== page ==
Bristol pays the price for Irene’s devastation
BRISTOL — Selectboard chairman Joel Bouvier late last week indicated that progress was being made in Bristol after Tropical Storm Irene tore up chunks of the town, but he noted that it came with a big price tag.
“Our biggest loss was Lincoln Road, the main road to Lincoln,” Bouvier said on Thursday. “We lost about 200 feet and that’s probably going to be in excess of $75,000 (to repair). Town-wide we had about $75,000 to $100,000 worth of damage.”
But the town did make one big milestone on Thursday morning when it lifted the boil-water order that had been in effect for the Bristol municipal water system since Sunday. Bouvier and Town Administrator Bill Bryant came across dirty water in the town’s fire house during the heavy rains brought by Irene that evening. They issued a boil-water order for fear that the water system’s contact tank — where chlorine is applied to the water — was inundated by the New Haven River.
To ensure the safety of town drinking water, the municipal water system was blown out and sterilized.
At an emergency Bristol selectboard meeting on Wednesday evening, the board announced that the first bacteria test on the town’s water system had come back clean. On Thursday morning the results of the second test also came back clean and officials declared the town’s drinking water safe to drink.
As in Lincoln, Ripton and other Green Mountain towns, many roads in Bristol were hit hard by the storm, and Lincoln Road was hit hardest. The huge hole in the road above Bartlett Falls was being reconstructed Thursday, and Bouvier estimated that it would be open as a one-lane road by the end of the day Friday.
Bristol road foreman Peter Bouvier speculated that Lincoln Road would be open to two-way traffic this week (due to a Labor Day weekend deadline the Independent was printed early, visit addisonindependent.com for an update).
Bristol officials are closely documenting the town’s damage, Joel Bouvier said, and they’ll apply for funding through the Federal Emergency Management Agency (FEMA). He also said that he strongly encourages residents to report damage, even if it’s minor, by calling 211, a United Way-staffed information and helpline. State officials said that documenting damage will help residents and public officials make the case for the most possible funding from FEMA and insurance companies.
OTHER ROAD DAMAGE
The other Bristol town roads that were hit hard by flooding but were repaired by Thursday were:
• Lower Notch Road, which was washed out near Hewitt Bridge and had fallen power lines blocking traffic.
• Upper Notch Road, which had downed power lines obstructing traffic.
• Carlstrom Road near the Stoplight Bridge, which was washed out.
• The South Street Bridge, which was closed to vehicular traffic a year ago but is still used by pedestrians. One of its pillars was exposed due to strong waters plunging down the New Haven River. The pillar was reinforced, said Bouvier.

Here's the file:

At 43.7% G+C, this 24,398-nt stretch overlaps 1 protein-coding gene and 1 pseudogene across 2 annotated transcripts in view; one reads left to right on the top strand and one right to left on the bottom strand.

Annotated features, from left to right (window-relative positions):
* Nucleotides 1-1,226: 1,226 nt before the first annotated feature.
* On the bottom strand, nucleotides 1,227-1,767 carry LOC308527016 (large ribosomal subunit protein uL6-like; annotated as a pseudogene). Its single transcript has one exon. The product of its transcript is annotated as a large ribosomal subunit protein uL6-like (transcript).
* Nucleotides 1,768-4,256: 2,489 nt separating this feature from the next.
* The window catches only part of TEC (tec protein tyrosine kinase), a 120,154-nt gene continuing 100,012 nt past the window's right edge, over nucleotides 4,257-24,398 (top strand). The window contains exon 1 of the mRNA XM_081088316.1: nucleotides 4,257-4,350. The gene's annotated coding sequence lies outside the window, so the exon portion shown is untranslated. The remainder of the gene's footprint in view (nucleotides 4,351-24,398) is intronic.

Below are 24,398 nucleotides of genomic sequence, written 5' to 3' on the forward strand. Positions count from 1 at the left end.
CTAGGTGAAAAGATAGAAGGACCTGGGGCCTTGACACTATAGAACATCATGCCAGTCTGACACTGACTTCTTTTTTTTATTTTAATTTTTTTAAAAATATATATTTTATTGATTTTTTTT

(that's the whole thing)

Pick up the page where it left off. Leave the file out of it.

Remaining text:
Route 17 near the Starksboro town line was closed during the day late last week but open at night.
Starksboro resident Bob Hall, who lives on the state road, said that during the storm the big culvert at Memorial Park was blocked by trees, causing Baldwin Creek to flood over Route 17. The rush of water collapsed part of the road.
The status of Route 17 was particularly important to organizers of the Green Mountain Stage Race — an annual, four-day bike race that usually features a race on the Sunday of Labor Day weekend that begins in Waitsfield, travels south on Route 100, traverses Route 125 to Middlebury, heads north up Route 116 and ends with a mountain climb up Route 17 to the Appalachian Gap. Obviously a race down Route 100 was out, but race organizer Gary Kessler on Thursday was making preparations to run the Sunday race on the west side of the Green Mountains.
At one point he was planning to start the race at Mount Abraham Union High School, but assistant race director Peter Oliver on Friday morning said the starting line was moved to the NRG Systems building in Hinesburg because Bristol town officials were wary of the race coming through their town. And the course was due to travel on Huntington Road to Route 17 in Starksboro and down to Route 116 and north again to Hinesburg.
Kessler said he had visited the closed portion of Route 17 and was sure it would be ready for bikers by Sunday.
Sue Minter, deputy secretary of transportation, was hopeful on Thursday that Route 17 would be ready for the estimated 775 bike racers.
“We’re very aware of the race … we know that we can get the road ready,” she said. “These events are not only wonderful for the racers themselves, but they actually stimulate a lot of tourist activity and we’re doing everything we can to keep those kinds of activities happening as long as they don’t affect our emergency response.”
Reporter Andrew Stein is at [email protected].